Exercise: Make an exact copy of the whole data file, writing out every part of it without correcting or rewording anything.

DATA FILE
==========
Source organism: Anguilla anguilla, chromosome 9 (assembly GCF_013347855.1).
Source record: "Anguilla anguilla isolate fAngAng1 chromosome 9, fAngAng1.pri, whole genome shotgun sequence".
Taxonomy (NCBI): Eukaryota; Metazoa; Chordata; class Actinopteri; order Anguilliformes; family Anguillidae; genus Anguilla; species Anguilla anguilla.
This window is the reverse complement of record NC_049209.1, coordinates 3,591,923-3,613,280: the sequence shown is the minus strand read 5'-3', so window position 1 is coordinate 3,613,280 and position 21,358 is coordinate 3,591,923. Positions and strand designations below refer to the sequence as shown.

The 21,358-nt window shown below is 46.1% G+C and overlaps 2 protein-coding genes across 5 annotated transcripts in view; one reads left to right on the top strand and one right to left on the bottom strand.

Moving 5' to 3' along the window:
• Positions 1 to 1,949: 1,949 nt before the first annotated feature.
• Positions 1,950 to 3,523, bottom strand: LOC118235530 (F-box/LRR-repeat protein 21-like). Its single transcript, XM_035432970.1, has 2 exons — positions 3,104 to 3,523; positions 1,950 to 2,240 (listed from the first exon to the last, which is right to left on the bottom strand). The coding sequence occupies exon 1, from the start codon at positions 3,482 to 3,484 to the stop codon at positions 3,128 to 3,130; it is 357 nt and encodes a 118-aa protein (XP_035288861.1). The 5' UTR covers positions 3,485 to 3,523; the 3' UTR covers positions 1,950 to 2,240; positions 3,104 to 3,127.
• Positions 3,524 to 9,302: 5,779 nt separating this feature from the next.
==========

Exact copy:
Source organism: Anguilla anguilla, chromosome 9 (assembly GCF_013347855.1).
Source record: "Anguilla anguilla isolate fAngAng1 chromosome 9, fAngAng1.pri, whole genome shotgun sequence".
Taxonomy (NCBI): Eukaryota; Metazoa; Chordata; class Actinopteri; order Anguilliformes; family Anguillidae; genus Anguilla; species Anguilla anguilla.
This window is the reverse complement of record NC_049209.1, coordinates 3,591,923-3,613,280: the sequence shown is the minus strand read 5'-3', so window position 1 is coordinate 3,613,280 and position 21,358 is coordinate 3,591,923. Positions and strand designations below refer to the sequence as shown.

The 21,358-nt window shown below is 46.1% G+C and overlaps 2 protein-coding genes across 5 annotated transcripts in view; one reads left to right on the top strand and one right to left on the bottom strand.

Moving 5' to 3' along the window:
• Positions 1 to 1,949: 1,949 nt before the first annotated feature.
• Positions 1,950 to 3,523, bottom strand: LOC118235530 (F-box/LRR-repeat protein 21-like). Its single transcript, XM_035432970.1, has 2 exons — positions 3,104 to 3,523; positions 1,950 to 2,240 (listed from the first exon to the last, which is right to left on the bottom strand). The coding sequence occupies exon 1, from the start codon at positions 3,482 to 3,484 to the stop codon at positions 3,128 to 3,130; it is 357 nt and encodes a 118-aa protein (XP_035288861.1). The 5' UTR covers positions 3,485 to 3,523; the 3' UTR covers positions 1,950 to 2,240; positions 3,104 to 3,127.
• Positions 3,524 to 9,302: 5,779 nt separating this feature from the next.